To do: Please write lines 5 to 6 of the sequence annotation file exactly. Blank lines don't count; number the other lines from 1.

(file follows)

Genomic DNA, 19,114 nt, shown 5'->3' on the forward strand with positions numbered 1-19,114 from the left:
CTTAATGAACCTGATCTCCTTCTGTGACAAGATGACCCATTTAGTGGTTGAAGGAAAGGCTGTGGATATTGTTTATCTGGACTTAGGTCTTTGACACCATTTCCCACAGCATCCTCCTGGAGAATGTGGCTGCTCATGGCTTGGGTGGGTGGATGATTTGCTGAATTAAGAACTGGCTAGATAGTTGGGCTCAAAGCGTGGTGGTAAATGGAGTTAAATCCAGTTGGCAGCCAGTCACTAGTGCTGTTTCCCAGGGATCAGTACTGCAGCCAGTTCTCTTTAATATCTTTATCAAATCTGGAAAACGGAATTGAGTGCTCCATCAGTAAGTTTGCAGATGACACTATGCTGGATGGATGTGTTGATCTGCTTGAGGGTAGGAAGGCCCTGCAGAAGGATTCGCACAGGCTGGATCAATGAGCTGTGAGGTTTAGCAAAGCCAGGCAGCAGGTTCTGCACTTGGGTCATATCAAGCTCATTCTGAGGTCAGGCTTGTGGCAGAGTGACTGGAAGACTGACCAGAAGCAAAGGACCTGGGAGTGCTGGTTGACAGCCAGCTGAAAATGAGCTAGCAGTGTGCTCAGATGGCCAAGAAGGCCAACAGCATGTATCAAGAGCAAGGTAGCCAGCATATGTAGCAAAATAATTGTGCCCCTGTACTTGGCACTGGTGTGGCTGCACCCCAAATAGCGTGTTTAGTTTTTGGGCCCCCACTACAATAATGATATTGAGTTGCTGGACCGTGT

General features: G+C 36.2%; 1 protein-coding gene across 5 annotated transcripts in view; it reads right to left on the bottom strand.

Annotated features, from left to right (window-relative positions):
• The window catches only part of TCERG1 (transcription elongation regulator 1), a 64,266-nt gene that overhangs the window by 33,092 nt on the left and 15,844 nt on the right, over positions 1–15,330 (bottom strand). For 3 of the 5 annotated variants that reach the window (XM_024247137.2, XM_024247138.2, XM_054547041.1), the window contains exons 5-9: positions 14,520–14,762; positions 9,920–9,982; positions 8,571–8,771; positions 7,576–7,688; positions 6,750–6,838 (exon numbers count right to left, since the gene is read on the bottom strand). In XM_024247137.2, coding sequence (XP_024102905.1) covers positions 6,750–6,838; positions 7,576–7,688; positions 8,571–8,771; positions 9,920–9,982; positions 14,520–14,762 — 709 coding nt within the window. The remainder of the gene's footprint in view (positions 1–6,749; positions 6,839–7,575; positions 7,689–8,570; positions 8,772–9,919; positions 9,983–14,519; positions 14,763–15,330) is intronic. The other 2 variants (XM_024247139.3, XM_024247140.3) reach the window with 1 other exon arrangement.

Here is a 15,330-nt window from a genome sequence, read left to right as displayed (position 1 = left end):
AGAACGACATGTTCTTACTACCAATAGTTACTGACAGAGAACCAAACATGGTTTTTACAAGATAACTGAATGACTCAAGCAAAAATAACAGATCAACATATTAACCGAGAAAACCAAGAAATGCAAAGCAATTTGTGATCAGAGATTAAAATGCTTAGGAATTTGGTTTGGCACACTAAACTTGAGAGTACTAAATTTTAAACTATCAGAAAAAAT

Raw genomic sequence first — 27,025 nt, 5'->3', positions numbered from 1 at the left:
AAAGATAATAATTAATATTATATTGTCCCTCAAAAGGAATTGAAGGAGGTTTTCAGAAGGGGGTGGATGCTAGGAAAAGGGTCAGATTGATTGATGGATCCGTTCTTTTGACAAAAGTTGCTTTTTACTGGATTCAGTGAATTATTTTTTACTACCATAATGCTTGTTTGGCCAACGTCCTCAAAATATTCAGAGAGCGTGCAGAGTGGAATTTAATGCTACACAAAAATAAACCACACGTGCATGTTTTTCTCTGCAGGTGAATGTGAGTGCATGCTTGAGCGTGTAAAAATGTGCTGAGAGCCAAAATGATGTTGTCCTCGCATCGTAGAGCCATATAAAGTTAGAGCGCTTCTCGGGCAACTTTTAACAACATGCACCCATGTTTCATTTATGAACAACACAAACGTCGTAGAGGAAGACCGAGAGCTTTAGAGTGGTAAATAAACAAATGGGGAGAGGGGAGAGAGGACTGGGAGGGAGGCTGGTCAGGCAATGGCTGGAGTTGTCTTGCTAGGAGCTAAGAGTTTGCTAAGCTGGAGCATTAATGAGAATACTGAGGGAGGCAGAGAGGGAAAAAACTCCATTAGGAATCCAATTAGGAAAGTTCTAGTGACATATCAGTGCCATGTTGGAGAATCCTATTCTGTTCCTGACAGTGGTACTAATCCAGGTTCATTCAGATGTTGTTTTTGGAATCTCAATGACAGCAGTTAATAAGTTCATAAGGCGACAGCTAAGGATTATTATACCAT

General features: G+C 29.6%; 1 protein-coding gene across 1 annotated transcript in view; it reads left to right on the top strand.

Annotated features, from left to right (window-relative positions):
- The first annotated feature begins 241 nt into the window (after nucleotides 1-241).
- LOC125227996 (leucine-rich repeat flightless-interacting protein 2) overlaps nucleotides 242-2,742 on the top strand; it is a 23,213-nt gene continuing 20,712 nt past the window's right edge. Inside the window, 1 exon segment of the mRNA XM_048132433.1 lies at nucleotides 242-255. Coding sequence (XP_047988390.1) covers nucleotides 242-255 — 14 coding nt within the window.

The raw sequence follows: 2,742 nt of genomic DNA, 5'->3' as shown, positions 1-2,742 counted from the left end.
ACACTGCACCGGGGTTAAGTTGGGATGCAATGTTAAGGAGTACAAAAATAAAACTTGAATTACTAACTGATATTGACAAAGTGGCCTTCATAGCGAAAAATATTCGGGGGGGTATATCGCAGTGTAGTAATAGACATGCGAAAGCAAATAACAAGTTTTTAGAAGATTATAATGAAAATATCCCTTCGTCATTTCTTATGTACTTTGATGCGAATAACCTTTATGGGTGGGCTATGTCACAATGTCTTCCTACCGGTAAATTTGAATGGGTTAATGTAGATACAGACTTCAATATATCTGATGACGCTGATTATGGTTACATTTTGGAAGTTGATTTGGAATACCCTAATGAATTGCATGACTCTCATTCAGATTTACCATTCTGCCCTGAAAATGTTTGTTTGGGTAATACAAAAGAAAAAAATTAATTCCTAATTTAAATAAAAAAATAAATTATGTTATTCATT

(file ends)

• The window catches only part of TCERG1 (transcription elongation regulator 1), a 64,266-nt gene that overhangs the window by 33,092 nt on the left and 15,844 nt on the right, over positions 1–15,330 (bottom strand). For 3 of the 5 annotated variants that reach the window (XM_024247137.2, XM_024247138.2, XM_054547041.1), the window contains exons 5-9: positions 14,520–14,762; positions 9,920–9,982; positions 8,571–8,771; positions 7,576–7,688; positions 6,750–6,838 (exon numbers count right to left, since the gene is read on the bottom strand). In XM_024247137.2, coding sequence (XP_024102905.1) covers positions 6,750–6,838; positions 7,576–7,688; positions 8,571–8,771; positions 9,920–9,982; positions 14,520–14,762 — 709 coding nt within the window. The remainder of the gene's footprint in view (positions 1–6,749; positions 6,839–7,575; positions 7,689–8,570; positions 8,772–9,919; positions 9,983–14,519; positions 14,763–15,330) is intronic. The other 2 variants (XM_024247139.3, XM_024247140.3) reach the window with 1 other exon arrangement.

Here is a 15,330-nt window from a genome sequence, read left to right as displayed (position 1 = left end):